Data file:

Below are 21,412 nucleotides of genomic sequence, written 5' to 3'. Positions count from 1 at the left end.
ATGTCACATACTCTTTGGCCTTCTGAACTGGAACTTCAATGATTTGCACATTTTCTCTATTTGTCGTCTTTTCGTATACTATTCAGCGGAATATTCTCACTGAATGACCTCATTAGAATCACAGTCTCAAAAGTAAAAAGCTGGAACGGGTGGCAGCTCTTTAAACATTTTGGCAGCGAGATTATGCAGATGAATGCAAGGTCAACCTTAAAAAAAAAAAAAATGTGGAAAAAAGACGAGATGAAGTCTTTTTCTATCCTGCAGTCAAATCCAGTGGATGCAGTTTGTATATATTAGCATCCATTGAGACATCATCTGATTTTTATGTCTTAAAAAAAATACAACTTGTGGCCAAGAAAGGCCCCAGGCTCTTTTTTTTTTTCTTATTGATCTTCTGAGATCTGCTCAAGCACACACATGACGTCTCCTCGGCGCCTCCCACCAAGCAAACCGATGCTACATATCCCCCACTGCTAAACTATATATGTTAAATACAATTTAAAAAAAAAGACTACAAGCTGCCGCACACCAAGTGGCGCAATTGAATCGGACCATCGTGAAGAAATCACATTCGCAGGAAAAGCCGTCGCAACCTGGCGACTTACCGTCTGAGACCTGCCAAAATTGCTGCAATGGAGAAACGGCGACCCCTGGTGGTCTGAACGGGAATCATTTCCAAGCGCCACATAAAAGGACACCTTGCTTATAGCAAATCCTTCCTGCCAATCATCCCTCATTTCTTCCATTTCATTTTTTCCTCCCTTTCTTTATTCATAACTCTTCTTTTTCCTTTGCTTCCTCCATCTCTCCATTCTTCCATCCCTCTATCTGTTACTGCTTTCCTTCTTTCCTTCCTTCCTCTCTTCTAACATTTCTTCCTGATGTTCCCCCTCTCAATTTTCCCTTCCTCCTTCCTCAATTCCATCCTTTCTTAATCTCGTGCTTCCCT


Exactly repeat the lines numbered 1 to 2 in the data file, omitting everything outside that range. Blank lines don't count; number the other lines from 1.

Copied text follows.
Below are 21,412 nucleotides of genomic sequence, written 5' to 3'. Positions count from 1 at the left end.
ATGTCACATACTCTTTGGCCTTCTGAACTGGAACTTCAATGATTTGCACATTTTCTCTATTTGTCGTCTTTTCGTATACTATTCAGCGGAATATTCTCACTGAATGACCTCATTAGAATCACAGTCTCAAAAGTAAAAAGCTGGAACGGGTGGCAGCTCTTTAAACATTTTGGCAGCGAGATTATGCAGATGAATGCAAGGTCAACCTTAAAAAAAAAAAAAATGTGGAAAAAAGACGAGATGAAGTCTTTTTCTATCCTGCAGTCAAATCCAGTGGATGCAGTTTGTATATATTAGCATCCATTGAGACATCATCTGATTTTTATGTCTTAAAAAAAATACAACTTGTGGCCAAGAAAGGCCCCAGGCTCTTTTTTTTTTTCTTATTGATCTTCTGAGATCTGCTCAAGCACACACATGACGTCTCCTCGGCGCCTCCCACCAAGCAAACCGATGCTACATATCCCCCACTGCTAAACTATATATGTTAAATACAATTTAAAAAAAAAGACTACAAGCTGCCGCACACCAAGTGGCGCAATTGAATCGGACCATCGTGAAGAAATCACATTCGCAGGAAAAGCCGTCGCAACCTGGCGACTTACCGTCTGAGACCTGCCAAAATTGCTGCAATGGAGAAACGGCGACCCCTGGTGGTCTGAACGGGAATCATTTCCAAGCGCCACATAAAAGGACACCTTGCTTATAGCAAATCCTTCCTGCCAATCATCCCTCATTTCTTCCATTTCATTTTTTCCTCCCTTTCTTTATTCATAACTCTTCTTTTTCCTTTGCTTCCTCCATCTCTCCATTCTTCCATCCCTCTATCTGTTACTGCTTTCCTTCTTTCCTTCCTTCCTCTCTTCTAACATTTCTTCCTGATGTTCCCCCTCTCAATTTTCCCTTCCTCCTTCCTCAATTCCATCCTTTCTTAATCTCGTGCTTCCCT